The process of generating a FLAME GPU simulation is described by Fig. 1.1. The use of XML schemas forms a large part of the process where polymorphic-like extension allows a base schema specification to be extended with a number of GPU specific elements. Given an XMML model definition, template-driven code generation is achieved through Extensible Stylesheet Transformations (XSLT). XSLT is a flexible functional language based on XML (validated itself using a W3C specified Schema) and is suitable for the translation of XML documents into other document formats using a number of compliant processors (although the FLAME GPU SDK provides its own). Through the specification of a number of XSLT Simulation Templates, a Dynamic Simulation API is generated which links with the Agent Function Files to generate a simulation program.

FLAME GPU Modelling and Simulation Processes

Fig. 1.1 FLAME GPU Modelling and Simulation Processes

1.2. Purpose of This Document

The purpose of this document is to describe the functional parts which make up a FLAME GPU simulation as well as providing guidance on how to use the FLAME GPU SDK. FLAMEGPU Model Specification describes in detail the syntax and format of the XMML Model file. Agent Function Scripts and the Simulation API describes the syntax of use of agent function scripts and how to use the dynamic simulation API, and FLAME GPU Simulation and Visualisation describes how to generate simulation code and run simulations from within the Visual Studio IDE. This document does not act as a review of background material relating to GPU agent modelling, nor does it provide details on FLAME GPU’s implementation or descriptions of the FLAME GPU examples. For more in-depth background material on agent-based simulation on the GPU, the reader is directed towards the following document;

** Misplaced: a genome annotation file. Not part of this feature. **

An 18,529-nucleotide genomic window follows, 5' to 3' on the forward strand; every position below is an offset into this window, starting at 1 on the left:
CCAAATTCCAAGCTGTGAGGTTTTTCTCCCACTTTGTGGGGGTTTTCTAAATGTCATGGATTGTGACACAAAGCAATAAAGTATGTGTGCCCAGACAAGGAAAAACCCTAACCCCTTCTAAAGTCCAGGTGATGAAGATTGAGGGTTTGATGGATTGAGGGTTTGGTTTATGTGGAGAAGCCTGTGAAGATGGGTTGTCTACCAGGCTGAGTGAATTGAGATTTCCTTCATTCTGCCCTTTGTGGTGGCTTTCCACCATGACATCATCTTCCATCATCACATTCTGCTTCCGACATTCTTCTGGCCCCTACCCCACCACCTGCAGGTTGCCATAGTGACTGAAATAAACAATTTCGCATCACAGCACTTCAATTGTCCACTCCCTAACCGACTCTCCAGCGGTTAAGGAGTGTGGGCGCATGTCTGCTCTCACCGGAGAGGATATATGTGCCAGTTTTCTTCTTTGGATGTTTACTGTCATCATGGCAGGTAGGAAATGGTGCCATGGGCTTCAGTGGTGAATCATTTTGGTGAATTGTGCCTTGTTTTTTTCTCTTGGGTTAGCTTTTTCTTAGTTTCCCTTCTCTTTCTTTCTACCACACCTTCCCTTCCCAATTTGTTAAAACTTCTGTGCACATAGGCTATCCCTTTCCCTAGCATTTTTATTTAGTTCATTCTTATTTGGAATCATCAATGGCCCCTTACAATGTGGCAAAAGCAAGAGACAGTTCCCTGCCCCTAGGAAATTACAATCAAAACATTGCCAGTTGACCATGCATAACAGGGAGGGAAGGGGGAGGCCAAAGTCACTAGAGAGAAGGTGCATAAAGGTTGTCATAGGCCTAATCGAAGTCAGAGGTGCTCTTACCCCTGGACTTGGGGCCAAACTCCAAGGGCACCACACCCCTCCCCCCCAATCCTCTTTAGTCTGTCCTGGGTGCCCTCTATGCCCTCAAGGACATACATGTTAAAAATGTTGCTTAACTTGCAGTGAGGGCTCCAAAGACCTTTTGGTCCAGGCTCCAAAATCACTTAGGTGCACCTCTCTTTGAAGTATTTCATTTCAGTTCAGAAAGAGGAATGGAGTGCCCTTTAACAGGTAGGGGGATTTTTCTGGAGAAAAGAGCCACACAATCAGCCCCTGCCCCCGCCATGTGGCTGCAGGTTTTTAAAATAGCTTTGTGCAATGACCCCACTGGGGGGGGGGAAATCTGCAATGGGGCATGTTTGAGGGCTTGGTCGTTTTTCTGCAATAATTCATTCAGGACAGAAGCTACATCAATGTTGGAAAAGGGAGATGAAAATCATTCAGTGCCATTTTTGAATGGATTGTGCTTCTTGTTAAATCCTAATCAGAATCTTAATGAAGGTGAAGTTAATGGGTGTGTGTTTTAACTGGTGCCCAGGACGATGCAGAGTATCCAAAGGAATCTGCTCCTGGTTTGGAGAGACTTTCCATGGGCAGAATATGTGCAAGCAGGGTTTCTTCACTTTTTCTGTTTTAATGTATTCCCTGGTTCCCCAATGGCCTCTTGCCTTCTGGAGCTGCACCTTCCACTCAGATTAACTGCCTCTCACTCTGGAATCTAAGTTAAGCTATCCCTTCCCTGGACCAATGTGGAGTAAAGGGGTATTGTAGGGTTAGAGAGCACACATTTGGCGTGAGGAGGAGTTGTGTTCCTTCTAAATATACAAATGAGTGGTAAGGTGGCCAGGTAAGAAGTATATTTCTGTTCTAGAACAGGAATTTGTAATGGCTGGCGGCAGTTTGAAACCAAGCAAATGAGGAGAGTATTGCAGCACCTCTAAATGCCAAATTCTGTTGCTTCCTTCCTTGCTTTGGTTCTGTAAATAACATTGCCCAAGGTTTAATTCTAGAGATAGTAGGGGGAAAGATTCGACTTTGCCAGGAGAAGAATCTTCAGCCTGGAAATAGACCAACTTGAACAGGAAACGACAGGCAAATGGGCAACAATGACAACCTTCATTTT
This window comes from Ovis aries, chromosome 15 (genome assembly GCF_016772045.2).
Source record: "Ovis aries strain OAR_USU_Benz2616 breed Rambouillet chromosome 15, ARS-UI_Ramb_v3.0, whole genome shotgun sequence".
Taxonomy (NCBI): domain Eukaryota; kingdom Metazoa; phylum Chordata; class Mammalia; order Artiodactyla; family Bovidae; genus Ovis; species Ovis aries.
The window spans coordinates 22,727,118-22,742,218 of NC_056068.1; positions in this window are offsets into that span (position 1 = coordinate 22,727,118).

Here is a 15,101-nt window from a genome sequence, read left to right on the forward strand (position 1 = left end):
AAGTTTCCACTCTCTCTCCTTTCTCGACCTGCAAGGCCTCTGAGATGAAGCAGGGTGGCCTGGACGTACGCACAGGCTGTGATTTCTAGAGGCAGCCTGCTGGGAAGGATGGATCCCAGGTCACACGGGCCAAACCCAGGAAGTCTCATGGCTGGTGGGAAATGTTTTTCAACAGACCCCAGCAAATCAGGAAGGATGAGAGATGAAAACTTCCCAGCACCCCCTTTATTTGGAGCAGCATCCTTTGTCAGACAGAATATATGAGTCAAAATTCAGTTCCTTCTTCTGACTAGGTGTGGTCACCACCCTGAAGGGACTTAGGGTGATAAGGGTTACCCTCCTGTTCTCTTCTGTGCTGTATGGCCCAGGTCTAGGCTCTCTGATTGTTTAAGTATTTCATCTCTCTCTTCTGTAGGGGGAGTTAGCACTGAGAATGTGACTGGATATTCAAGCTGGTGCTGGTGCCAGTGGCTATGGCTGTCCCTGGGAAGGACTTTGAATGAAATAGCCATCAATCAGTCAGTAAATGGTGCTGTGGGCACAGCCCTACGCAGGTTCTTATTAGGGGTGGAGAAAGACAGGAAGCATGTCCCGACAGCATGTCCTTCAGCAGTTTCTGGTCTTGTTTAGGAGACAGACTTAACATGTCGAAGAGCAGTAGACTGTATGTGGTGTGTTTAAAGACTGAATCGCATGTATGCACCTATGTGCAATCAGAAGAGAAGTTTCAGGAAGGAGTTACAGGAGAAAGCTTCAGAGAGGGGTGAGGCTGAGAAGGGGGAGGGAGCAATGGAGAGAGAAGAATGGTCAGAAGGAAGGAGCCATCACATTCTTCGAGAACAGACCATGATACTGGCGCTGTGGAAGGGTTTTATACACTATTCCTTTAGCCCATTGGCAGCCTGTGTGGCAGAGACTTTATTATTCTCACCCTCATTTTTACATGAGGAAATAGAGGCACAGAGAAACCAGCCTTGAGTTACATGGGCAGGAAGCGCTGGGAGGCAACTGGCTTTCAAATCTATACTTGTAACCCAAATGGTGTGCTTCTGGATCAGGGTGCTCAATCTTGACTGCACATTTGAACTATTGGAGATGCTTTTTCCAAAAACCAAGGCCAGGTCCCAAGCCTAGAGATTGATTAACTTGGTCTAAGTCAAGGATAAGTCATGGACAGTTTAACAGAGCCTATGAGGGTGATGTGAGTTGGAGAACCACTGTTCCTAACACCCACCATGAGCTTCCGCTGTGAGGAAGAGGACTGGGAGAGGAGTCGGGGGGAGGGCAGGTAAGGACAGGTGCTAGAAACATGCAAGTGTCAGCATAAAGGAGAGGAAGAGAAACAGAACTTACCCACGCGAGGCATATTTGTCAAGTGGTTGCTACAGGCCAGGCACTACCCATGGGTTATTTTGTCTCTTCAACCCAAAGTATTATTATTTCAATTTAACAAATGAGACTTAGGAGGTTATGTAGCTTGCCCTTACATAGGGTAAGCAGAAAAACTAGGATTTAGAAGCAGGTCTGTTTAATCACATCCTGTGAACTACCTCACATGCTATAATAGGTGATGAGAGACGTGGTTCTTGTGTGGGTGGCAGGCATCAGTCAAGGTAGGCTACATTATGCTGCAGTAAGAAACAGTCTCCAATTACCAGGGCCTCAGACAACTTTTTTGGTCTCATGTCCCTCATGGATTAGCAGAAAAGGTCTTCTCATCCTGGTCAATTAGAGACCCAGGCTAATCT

Richmond Paul, Walker Dawn, Coakley Simon, Romano Daniela (2010), “High Performance Cellular Level Agent-based Simulation with FLAME for the GPU”, Briefings in Bioinformatics, 11(3), pages 334-47.

For details on the implementation including algorithms and techniques the reader is directed towards the following publication;

Richmond Paul (2011), “Template Driven Agent Based Modelling and Simulation with CUDA”, GPU Computing Gems Emerald Edition (Wen-mei Hwu Editor), Morgan Kaufmann, March 2011, ISBN: 978-0-12-384988-5

Richmond Paul, Coakley Simon, Romano Daniela (2009), “A High Performance Agent Based Modelling Framework on Graphics Card Hardware with CUDA”, Proc. of 8th Int. Conf. on Autonomous Agents and Multi-Agent Systems (AAMAS 2009), May, 10–15, 2009, Budapest, Hungary

Some examples of FLAME GPU models are described in the following publications;

Richmond Paul, Coakley Simon, Romano Daniela (2009), “Cellular Level Agent Based Modelling on the Graphics Processing Unit”, Proc. of HiBi09 - High Performance Computational Systems Biology, 14-16 October 2009,Trento, Italy (additional detail in the BiB paper)

Karmakharm Twin, Richmond Paul, Romano Daniela (2010), “ Agent-based Large Scale Simulation of Pedestrians With Adaptive Realistic Navigation Vector Fields”, To appear in Proc. of Theory and Practice of Computer Graphics (TPCG) 2010, 6-8th September 2010, Sheffield, UK